from The American Heritage® Dictionary of the English Language, 4th Edition
- n. The act or an instance of chasing or pursuing.
- n. The act of striving: the pursuit of higher education.
- n. An activity, such as a vocation or hobby, engaged in regularly.
from Wiktionary, Creative Commons Attribution/Share-Alike License
- n. The act of pursuing.
- n. A hobby or recreational activity, done regularly.
- n. A discipline in track cycling where two opposing teams start on opposite sides of the track and try to catch their opponents.
from the GNU version of the Collaborative International Dictionary of English
- n. The act of following or going after; esp., a following with haste, either for sport or in hostility; chase; prosecution
- n. A following with a view to reach, accomplish, or obtain; endeavor to attain to or gain
- n. Course of business or occupation; continued employment with a view to same end
- n. Prosecution.
from The Century Dictionary and Cyclopedia
- n. The act of pursuing, or of following briskly for the purpose of overtaking; a following hastily, either for sport or in hostility; the chase, or a chasing: as, the pursuit of game, or of an enemy.
- n. The act of following with a view to reach, accomplish, or obtain; the endeavor to attain to or gain: as, the pursuit of happiness.
- n. The object of one's endeavors or continued exertions or application; that which one systematically engages in or follows as a recreation, occupation, profession, or trade, or with some similar end in view; course of occupation or employment: as, literary pursuits; mercantile pursuits.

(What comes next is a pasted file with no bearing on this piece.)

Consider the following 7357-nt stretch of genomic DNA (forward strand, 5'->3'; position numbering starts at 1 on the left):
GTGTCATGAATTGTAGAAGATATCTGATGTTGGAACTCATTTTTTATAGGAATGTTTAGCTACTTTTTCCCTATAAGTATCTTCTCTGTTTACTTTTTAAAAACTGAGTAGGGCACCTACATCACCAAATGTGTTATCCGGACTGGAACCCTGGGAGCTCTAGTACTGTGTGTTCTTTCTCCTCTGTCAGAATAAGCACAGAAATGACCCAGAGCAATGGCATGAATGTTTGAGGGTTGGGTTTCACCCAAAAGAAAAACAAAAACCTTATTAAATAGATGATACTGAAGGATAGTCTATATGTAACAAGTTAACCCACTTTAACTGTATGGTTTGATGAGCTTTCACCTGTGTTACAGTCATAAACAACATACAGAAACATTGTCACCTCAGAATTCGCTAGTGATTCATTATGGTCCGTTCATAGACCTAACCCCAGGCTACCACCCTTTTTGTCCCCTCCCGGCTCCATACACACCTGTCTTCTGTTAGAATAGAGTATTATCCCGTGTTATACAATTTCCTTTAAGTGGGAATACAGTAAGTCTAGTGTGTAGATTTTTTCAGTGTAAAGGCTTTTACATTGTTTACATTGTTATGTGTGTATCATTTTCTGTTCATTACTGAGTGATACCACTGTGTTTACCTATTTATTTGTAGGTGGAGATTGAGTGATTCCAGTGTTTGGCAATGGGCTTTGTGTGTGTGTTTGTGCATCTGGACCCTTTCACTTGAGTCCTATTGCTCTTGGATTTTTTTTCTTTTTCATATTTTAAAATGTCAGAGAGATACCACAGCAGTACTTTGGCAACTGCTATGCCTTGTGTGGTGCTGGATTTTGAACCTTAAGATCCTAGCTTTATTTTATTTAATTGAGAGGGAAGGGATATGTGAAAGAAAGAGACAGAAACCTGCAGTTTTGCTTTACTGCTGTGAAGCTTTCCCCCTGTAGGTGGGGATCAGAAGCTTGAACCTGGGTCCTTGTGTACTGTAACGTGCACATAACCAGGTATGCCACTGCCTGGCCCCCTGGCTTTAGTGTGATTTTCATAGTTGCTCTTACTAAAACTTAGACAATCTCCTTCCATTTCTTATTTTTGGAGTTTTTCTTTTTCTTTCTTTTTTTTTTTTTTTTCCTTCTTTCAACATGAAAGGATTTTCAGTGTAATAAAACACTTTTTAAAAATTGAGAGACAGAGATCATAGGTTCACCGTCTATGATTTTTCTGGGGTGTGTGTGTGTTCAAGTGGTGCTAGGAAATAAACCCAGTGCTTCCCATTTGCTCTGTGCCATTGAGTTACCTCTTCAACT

- n. A following up or out; a carrying out; prosecution: as, the pursuit of a design.
- n. Persecution.
- n. Pursuit, Pursuance. Pursuit is free in either physical or moral uses: as, the pursuit of a tiger, a profession, an ambition. Pursuance is not now used except in the moral sense, and then generally in the sense of following out: as, pursuance of his original intention; in pursuance of a peculiar theory. We speak of the pursuit of pleasure.
- n. Calling, Employment, etc. See occupation.
from WordNet 3.0 Copyright 2006 by Princeton University. All rights reserved.
- n. a diversion that occupies one's time and thoughts (usually pleasantly)
- n. a search for an alternative that meets cognitive criteria
- n. an auxiliary activity
- n. the act of pursuing in an effort to overtake or capture
Now, Wright and Reynolds start another title pursuit in the spotlight.
The title pursuit begins today when the Cavaliers play the Boston Celtics in one of four games to tip off the NBA season.
Ferrari and McLaren may have the edge in horsepower but Jenson Button remains optimistic he can complete his title pursuit at Interlagos
Secondly, you must seek to widen the circle of opportunity -- what they called the pursuit of happiness.
What we call the pursuit of truth, or the creation of truth, what we call the pursuit of beauty or the creation of beauty, is always a
"Government policies can shape the balance between short term pursuit of profits and the long term growth on which greater profits and greater tax income can be based."
Yes, they had quality in attack, but their title pursuit was built on the back four and goalkeeper.
The Gunners played with a 'handbrake on' during the first half according to Wenger but he was delighted that the players realised they had to win the match to get their title pursuit back on track.
PG North/West: A mid-season acquisition gives boost to Sewickley Academy's WPIAL Class A title pursuit
Shalom says his firm's decision to target specific hardware, in pursuit of higher performance and greater scalability, is in some ways similar to Oracle's